I have started reading Season of Rains - Africa in the World by Stephen Ellis. It is a slim volume and, it seems like it is going to be interesting commentary.
My Facebook status today was an excerpt from the first chapter:
"'The tragedy of Africa is that the African man has never really entered history,' France's newly elected president, Nicolas Sarkozy, told an audience in Dakar on 26 July 2007 during his first trip to Africa after his inauguration. His speech provoked fury among intellectuals both in Africa and France. He continued: 'The African peasant, who for centuries has lived according to the season, whose ideal is to be in harmony with nature, has known only the eternal renewal of time via the endless repitition of the same actions and the same words. In this mentality, where everything always starts over again, there is no place for human adventure, nor for any idea of progress.'"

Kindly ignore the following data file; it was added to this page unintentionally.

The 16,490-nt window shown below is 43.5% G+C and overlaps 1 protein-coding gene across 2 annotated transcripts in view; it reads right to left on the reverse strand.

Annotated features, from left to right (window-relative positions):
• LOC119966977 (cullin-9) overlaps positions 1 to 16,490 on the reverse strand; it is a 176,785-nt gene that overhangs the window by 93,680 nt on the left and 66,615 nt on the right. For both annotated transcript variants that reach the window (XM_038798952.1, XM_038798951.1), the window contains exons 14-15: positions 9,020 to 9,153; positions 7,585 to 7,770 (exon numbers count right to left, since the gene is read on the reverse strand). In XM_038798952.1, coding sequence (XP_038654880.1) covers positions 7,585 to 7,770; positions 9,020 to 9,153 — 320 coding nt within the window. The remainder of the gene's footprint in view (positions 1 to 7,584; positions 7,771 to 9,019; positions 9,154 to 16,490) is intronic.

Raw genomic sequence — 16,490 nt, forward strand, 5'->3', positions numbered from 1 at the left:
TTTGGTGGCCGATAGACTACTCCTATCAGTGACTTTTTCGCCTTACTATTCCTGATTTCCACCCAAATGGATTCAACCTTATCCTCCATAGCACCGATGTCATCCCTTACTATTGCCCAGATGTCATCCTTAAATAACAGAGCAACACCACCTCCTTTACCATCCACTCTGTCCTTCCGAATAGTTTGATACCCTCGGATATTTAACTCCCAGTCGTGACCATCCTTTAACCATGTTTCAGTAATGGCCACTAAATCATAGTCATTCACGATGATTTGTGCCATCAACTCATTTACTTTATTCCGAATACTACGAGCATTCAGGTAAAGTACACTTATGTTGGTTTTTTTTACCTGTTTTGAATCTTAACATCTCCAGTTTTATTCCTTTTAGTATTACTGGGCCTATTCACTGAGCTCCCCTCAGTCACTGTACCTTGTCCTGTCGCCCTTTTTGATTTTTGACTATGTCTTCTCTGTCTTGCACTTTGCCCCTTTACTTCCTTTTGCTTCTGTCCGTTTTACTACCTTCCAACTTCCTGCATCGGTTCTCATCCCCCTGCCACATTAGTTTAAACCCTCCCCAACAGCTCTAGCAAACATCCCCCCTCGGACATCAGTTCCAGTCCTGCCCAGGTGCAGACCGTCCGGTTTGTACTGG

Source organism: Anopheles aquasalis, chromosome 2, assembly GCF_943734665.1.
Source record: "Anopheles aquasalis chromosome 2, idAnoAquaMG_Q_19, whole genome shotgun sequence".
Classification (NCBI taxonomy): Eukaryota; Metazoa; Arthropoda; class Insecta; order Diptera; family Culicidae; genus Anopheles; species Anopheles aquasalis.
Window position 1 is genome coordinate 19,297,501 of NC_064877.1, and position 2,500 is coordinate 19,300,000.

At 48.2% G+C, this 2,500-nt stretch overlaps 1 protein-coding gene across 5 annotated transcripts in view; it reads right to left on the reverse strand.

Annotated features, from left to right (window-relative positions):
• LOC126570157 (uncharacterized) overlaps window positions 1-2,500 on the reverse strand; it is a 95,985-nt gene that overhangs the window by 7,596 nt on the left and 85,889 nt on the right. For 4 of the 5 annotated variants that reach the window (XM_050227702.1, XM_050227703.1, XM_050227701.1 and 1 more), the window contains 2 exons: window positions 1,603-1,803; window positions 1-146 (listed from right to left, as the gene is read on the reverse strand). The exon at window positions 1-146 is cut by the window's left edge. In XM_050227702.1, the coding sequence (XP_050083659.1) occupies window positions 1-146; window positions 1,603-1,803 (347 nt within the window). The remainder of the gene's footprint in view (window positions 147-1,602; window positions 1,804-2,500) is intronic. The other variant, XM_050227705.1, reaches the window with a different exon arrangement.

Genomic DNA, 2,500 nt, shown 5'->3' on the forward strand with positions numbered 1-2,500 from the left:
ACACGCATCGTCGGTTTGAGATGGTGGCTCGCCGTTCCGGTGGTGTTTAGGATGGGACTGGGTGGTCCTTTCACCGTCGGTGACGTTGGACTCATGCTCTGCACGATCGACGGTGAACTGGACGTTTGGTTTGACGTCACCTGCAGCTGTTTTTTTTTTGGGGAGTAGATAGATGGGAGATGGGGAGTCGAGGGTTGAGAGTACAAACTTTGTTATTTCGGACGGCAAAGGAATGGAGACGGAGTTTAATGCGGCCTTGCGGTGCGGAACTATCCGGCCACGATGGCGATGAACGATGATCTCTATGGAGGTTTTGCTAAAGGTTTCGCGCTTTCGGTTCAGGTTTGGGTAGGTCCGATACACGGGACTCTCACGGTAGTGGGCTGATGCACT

President Sarkozy and his speechwriters are probably not the only people who believe that Africa south of the Sahara never made any progress until Europeans proclaimed their formal rule over most of that vast area in the later nineteenth century and that even now Africans are reluctant to contemplate change and self-improvement. It is quite likely that many Europeans and Americans still hold fairly similar views, although few historians today would support views like Sarkozy's."